What I Read This Summer
If I’m being perfectly honest, I’m not the best of readers. I don’t read that often and when I do it takes me ages to get through the book, so much so that it puts me off reading another for a good couple of months. When I do read, I have to admit that it’s largely for the aesthetic (think sitting in a Parisian café with a coffee), however this summer I aimed to take full advantage of the time off school to change that.
One of the subjects which I have chosen to study for my A-levels (exams that take place at the end of the last two years of high school in the UK) is English Literature. Now, you may be thinking: ‘why on earth would you want to take that when you haven’t read a proper book that wasn’t for school in almost two years?’, and to answer that: I’m not quite sure myself.
In an attempt to start reading significantly more than I usually do, I compiled a list of all the books in the ‘to be read’ pile on my nightstand (as well as some that I have previously read that have become my all-time favorites!), and hopefully this might give you some reading inspiration for future summer (or in general!) reading.
The Bell Jar by Sylvia Plath
I feel like this book is a classic, and I had been meaning to read it for years. I will admit that I started this book over six months ago, nevertheless I am putting this down to exams and schoolwork rather than my inability to get off my phone and actually start reading it. The book is
about a young woman’s breakdown and her struggles through themes such as identity, societal expectations and mental health. It was quite interesting to see an approach to mental illness from a while before our
society today, and how people’s actions and views on the matter are affected by this. To read about a woman facing similar issues to what young people experience today, but without the addition of social media in a sense that we’re used to, is rather fascinating too. To tell the truth, initially I only read this book as it seemed like one of those must-reads you see all over the internet, however I quickly began to enjoy it; the plot and writing were amazing! I finished this a few weeks into the summer and found that it was one of those reads that leave you thinking about it for several days afterwards, sort of in a thought-provoking, philosophical state and, in my case, in awe that you actually managed to finish a book.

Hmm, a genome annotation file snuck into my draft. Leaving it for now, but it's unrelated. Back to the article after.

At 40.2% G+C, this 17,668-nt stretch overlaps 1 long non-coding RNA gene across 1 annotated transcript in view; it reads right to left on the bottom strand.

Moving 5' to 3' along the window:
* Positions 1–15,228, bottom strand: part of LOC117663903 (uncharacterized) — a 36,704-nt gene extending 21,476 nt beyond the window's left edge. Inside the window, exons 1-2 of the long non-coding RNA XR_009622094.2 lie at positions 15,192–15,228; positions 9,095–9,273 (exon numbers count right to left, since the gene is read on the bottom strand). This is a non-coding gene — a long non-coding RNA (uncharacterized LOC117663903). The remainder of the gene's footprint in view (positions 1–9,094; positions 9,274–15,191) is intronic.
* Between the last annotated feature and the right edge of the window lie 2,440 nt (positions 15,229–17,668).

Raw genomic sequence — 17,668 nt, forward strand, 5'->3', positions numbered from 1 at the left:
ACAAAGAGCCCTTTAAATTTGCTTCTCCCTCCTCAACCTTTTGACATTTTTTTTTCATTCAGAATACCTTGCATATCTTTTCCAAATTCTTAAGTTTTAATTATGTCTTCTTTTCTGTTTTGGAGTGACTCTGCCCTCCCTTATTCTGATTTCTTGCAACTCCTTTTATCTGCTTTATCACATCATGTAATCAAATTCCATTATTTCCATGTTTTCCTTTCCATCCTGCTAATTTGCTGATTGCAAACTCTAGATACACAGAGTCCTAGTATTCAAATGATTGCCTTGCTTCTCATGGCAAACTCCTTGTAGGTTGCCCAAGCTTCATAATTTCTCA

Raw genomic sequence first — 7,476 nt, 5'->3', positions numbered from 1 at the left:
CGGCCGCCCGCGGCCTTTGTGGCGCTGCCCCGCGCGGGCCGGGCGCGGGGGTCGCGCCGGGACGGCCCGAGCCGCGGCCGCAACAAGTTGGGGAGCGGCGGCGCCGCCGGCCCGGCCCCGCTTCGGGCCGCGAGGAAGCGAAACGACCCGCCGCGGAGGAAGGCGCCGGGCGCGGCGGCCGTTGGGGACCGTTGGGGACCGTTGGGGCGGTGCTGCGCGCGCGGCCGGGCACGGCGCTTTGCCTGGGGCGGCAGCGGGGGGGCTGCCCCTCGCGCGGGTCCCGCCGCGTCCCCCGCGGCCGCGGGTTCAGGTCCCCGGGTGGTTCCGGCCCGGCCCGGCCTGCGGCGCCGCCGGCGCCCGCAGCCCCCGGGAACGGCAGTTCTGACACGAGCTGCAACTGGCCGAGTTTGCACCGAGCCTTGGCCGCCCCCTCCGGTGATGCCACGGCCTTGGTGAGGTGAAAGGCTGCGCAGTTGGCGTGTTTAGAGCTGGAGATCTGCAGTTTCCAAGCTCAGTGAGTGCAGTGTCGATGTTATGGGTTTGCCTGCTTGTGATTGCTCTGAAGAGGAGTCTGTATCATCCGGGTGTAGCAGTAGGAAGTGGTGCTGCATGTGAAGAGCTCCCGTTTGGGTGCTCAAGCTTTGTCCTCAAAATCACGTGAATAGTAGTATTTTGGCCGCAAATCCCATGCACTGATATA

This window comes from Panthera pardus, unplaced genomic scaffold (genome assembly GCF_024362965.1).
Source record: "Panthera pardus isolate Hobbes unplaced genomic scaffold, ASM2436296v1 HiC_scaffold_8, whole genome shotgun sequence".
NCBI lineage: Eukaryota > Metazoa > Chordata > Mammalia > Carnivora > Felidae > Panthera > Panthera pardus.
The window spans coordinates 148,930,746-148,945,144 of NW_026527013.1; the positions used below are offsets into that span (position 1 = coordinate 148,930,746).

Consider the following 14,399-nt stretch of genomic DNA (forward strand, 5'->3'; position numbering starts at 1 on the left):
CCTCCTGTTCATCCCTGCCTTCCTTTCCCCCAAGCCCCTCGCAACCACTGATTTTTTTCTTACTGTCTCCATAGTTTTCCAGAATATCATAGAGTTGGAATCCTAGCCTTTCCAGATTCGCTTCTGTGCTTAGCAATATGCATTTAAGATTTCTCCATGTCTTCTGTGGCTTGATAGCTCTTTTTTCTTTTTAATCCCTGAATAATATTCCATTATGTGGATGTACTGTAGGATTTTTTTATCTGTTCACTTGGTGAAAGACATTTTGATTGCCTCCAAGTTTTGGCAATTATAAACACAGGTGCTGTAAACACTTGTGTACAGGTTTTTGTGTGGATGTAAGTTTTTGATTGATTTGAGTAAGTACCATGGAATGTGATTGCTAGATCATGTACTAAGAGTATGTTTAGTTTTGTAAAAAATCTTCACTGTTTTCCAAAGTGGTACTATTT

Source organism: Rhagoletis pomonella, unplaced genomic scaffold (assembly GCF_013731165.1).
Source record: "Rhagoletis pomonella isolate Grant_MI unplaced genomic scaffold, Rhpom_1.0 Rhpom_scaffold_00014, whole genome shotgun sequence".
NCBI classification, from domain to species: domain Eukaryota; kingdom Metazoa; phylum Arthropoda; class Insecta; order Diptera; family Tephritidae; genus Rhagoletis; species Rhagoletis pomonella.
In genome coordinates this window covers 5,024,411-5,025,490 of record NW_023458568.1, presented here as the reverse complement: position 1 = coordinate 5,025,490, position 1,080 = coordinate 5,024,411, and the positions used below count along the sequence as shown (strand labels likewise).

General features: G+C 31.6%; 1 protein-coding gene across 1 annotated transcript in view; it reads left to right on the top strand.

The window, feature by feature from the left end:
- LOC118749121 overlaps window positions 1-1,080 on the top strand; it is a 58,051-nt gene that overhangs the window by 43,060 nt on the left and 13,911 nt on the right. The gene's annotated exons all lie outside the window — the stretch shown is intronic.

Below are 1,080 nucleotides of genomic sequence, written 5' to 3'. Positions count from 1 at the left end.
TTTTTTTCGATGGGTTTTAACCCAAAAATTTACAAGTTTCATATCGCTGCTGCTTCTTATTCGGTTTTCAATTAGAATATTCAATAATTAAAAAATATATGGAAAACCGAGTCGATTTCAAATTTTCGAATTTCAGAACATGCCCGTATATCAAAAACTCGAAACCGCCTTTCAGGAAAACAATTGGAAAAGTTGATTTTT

The Virgin Suicides by Jeffrey Eugenides
Another not so light-hearted read I’m afraid! I remember when I dragged my friend to the bookstore downtown so that I could buy it. Of course, knowing me, it remained untouched on my bedside table for the four months following its purchase, except for when my mum borrowed it and managed to finish it within a day. Many of you may have seen the film adaptation by Sofia Coppola, of which I have read reviews that praise it for being visually stunning with lots of inferable meaning and emotion. The book upon which it is based is about the lives of the five Lisbon sisters, and the boys in their neighborhood’s obsession over them and their doomed fates. It’s interesting to see how their surface-level understanding of the girls affects how they try to figure out their motives, showing the sad reality of the male gaze. Reading online reviews, you get the sense that Eugenides captures the sisters’ mystery, beauty and eccentricity, and I greatly enjoyed this novel.